North Korea Claims To Have Tested A Hypersonic Missile (Updated)
The only image supposedly from the launch shows what appears to be a big finned nose section on a large rocket booster.
North Korea claims that it has fired a new type of ballistic missile carrying a "detached hypersonic gliding warhead.” The regime in Pyongyang has, so far, released just one picture, seen at the top of this story, of this weapon, called the Hwasong-8, making independent assessments difficult. However, this test launch comes amid a growing missile race between North and South Korea, with both countries having unveiled a host of new designs just in recent weeks.
The missile, which North Korean state media described as "strategic," a term typically used for nuclear-armed weapons, was fired from Mupyong Ri in North Korea early on Tuesday morning, local time. The test came right before Kim Song, North Korea's Ambassador to the United Nations, made his speech at the annual U.N. General Assembly gathering at the organization's headquarters in New York City, where he declared his country's “righteous right” to conduct such launches.
South Korea's Yonhap news agency had already reported that there could be indications that the weapon that the North had tested was of a novel design and might include some sort of maneuverable re-entry vehicle. "Sources in Seoul said the missile flew shorter than 200 kilometers [approximately 124 miles] at an altitude of around 60 km [approximately 37 miles], adding it shows 'different flight features from the missiles the North previously tested,'" one story from the outlet read.
At the time of the launch, one of the South Korean Air Force's E-737 Peace Eye airborne early warning and control aircraft was airborne flying an orbit over the central part of that country. These aircraft have a very capable multirole active electronically scanned array radar that could have tracked the missile's flight and potentially gathered telemetry data.
The single picture that North Korea has released so far of the Hwasong-8 shows it only in silhouette, but it does have a very large and distinct nose section with fins, suggesting some sort of maneuvering capability. Attempts by experts and observers to manipulate the image to try to determine the exact structure of the payload section have produced inconclusive results. There is always the possibility that the original North Korean image may be fabricated, too.
If the picture is legitimate, the shape does certainly have some very broad similarities to the hypersonic boost-glide vehicle on China's DF-17 missile. It could also just be a very large maneuverable re-entry vehicle, or MaRV.
Unpowered boost-glide vehicles, in general, use a rocket booster to get them to an optimal altitude and speed, after which the glider detaches and sails down toward its target at hypersonic speeds, defined as anything above Mach 5. These types of vehicles follow an atmospheric flight trajectory to their target and are typically characterized by a high degree of maneuverability.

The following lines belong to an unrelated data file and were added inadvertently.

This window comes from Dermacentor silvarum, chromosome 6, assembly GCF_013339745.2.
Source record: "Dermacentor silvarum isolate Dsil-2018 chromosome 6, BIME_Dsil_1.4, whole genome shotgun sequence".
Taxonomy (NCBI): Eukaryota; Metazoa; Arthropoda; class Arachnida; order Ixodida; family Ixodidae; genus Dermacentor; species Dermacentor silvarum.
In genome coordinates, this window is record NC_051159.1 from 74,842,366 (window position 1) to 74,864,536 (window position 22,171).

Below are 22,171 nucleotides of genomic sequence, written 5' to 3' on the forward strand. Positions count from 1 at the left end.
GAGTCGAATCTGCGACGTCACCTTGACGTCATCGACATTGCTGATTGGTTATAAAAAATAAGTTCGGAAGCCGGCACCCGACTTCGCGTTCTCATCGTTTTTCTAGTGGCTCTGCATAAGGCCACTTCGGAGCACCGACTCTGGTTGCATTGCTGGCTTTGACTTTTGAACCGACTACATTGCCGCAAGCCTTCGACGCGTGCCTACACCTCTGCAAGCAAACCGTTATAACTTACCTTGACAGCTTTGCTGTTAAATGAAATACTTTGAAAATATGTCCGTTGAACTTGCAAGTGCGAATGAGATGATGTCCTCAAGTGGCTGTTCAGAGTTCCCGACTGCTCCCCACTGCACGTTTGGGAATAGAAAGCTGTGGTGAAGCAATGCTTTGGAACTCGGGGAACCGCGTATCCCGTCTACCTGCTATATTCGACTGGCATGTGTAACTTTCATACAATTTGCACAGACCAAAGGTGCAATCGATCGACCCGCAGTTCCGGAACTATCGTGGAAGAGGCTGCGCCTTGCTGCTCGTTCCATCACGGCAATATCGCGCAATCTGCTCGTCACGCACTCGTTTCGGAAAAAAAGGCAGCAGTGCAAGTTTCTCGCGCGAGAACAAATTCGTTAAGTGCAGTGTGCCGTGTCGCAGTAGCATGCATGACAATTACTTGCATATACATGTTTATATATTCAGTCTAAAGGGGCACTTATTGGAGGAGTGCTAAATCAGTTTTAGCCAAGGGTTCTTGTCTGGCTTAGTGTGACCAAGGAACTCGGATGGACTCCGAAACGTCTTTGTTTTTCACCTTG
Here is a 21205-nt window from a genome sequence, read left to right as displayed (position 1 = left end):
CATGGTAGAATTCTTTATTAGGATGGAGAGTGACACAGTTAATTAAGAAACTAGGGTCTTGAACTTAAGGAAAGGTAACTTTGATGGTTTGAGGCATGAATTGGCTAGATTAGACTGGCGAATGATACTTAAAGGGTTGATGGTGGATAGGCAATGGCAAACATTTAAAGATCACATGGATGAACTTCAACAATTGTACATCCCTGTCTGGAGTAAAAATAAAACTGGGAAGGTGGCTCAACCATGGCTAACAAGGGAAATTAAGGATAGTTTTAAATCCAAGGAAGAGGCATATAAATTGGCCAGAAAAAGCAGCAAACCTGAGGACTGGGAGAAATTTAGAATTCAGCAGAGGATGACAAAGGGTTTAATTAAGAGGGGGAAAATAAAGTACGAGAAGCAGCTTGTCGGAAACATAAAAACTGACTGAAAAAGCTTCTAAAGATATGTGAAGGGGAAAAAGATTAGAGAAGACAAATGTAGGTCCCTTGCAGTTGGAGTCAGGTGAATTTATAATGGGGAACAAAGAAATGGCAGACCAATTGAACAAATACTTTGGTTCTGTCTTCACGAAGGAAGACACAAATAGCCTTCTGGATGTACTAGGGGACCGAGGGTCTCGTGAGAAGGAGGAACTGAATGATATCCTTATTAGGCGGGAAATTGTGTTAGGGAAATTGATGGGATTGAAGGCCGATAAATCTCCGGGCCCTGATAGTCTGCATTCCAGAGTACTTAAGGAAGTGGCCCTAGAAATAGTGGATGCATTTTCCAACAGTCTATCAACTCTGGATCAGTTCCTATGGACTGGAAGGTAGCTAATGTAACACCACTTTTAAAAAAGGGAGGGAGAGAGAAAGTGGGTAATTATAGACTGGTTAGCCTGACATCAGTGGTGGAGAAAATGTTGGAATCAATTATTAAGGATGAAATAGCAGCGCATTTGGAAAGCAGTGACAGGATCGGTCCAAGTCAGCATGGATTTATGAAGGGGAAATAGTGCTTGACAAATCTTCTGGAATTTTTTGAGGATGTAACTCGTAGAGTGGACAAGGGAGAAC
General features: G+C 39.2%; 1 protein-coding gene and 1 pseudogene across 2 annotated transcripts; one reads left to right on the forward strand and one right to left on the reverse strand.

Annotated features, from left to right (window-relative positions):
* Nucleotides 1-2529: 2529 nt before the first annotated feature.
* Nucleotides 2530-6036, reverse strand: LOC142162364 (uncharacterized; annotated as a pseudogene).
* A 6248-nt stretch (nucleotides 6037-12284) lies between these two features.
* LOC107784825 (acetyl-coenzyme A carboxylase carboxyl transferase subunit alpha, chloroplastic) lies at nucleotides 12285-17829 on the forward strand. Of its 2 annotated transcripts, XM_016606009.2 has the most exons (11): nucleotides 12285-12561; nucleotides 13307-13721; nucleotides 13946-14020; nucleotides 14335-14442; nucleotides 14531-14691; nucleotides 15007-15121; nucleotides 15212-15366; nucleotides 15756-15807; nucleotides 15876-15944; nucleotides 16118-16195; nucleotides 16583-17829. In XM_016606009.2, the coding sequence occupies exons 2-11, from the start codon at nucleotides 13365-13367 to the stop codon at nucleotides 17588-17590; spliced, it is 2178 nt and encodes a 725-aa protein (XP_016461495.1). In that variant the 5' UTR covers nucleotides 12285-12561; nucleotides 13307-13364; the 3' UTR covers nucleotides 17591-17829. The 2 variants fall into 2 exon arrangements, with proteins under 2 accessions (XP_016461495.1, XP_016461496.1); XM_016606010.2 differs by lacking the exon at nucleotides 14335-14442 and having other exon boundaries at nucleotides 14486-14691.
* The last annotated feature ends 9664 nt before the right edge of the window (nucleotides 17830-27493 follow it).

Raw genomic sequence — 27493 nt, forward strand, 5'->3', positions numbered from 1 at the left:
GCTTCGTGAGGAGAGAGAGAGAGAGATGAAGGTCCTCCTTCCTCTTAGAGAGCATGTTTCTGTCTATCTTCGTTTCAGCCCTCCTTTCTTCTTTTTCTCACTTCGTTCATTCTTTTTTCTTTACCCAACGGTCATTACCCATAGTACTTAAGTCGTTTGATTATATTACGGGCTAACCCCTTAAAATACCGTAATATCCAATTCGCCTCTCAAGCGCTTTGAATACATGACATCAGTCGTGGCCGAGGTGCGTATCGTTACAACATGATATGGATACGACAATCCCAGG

This combination of speed, maneuverability, and flight profile make them extremely challenging targets for air-defense networks to track and intercept, compared to traditional ballistic missiles, even ones with advanced MaRVs. This all reduces the time an opponent has to respond at all, including just to seek cover or otherwise relocate critical assets.
A MaRV functions in a broadly similar way, but generally with much more limited maneuverability and still following largely a ballistic trajectory during the midcourse portion of its flight. They typically have the ability to “porpoise” or “skip-glide," wherein they abruptly pull up at least once in the terminal stage of flight, creating one or more "steps" in the downward trajectory. This gives the warhead an irregular flight path and can be used to make basic course corrections, as well as offering a way to extend the overall range of the weapon and making it harder to intercept.
There is no indication one way or another yet that the vehicle on top of the Hwasong-8, whatever its exact design, functioned as intended. The most basic hypersonic boost-glide vehicles are notoriously complex systems that would seem to be outside the technological capabilities of North Korea.
The rocket motor configuration of the Hwasong-8's first stage is also visible in the picture, showing a single large nozzle at the center and a number of smaller ones along the edges. All of the Hwasong series missiles are liquid-fueled designs. North Korean state media claimed this weapon had an improved "fuel capsule" with increased stability, which could indicate a design capable of remaining fueled for an extended period of time. Liquid rocket fuel is volatile and corrosive, making it hazardous to handle and limiting how long missiles that use it can generally remain in a fueled state. The need to fuel them before launch reduces their flexibility and can increase their vulnerability to hostile attacks.